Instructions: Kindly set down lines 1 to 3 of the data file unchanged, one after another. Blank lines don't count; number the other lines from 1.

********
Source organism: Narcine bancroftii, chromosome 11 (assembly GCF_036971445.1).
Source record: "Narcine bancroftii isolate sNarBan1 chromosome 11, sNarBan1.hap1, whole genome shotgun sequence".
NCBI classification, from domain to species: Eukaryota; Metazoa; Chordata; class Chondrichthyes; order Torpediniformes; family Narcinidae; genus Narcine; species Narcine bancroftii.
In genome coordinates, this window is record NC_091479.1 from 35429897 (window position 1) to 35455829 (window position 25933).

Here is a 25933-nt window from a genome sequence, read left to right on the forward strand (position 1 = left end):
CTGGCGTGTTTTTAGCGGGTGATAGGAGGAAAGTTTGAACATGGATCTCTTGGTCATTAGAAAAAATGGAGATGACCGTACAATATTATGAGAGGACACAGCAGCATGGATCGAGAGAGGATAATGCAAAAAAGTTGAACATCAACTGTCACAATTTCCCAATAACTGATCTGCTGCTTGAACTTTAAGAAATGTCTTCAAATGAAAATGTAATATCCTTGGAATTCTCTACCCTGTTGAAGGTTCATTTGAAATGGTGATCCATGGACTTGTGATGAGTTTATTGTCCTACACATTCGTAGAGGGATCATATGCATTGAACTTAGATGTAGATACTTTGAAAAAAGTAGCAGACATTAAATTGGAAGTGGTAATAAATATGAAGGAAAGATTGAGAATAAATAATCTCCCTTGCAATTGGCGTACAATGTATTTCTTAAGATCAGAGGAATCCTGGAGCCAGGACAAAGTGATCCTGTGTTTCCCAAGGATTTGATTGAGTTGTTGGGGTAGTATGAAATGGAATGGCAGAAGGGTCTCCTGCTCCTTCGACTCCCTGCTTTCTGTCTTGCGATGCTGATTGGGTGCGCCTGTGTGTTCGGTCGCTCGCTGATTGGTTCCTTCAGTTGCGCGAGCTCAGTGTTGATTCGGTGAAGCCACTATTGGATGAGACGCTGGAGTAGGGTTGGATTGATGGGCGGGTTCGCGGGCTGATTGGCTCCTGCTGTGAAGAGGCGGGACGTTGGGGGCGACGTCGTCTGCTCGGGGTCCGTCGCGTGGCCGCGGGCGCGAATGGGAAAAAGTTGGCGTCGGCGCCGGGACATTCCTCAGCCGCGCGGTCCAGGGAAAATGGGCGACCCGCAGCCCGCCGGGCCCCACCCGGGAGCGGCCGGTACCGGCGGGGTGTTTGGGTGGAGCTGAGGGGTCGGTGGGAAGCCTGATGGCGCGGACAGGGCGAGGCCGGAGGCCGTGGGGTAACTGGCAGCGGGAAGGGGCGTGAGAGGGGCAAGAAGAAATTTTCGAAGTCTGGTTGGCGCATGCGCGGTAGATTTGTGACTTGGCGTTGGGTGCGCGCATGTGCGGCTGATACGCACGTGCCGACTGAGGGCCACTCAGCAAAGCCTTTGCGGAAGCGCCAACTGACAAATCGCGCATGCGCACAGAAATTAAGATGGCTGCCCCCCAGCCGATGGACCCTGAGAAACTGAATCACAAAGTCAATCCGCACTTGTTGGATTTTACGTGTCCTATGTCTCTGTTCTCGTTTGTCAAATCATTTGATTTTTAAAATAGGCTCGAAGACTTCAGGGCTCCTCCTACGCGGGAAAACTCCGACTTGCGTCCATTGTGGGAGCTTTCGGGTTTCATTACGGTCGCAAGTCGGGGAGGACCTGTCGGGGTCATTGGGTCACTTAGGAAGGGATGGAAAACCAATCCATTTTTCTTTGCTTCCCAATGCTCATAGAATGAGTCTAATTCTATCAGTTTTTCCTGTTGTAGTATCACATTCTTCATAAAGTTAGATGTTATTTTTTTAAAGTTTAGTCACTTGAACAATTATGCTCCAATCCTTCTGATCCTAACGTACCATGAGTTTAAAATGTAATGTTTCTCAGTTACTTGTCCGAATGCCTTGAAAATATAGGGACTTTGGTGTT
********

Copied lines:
Source organism: Narcine bancroftii, chromosome 11 (assembly GCF_036971445.1).
Source record: "Narcine bancroftii isolate sNarBan1 chromosome 11, sNarBan1.hap1, whole genome shotgun sequence".
NCBI classification, from domain to species: Eukaryota; Metazoa; Chordata; class Chondrichthyes; order Torpediniformes; family Narcinidae; genus Narcine; species Narcine bancroftii.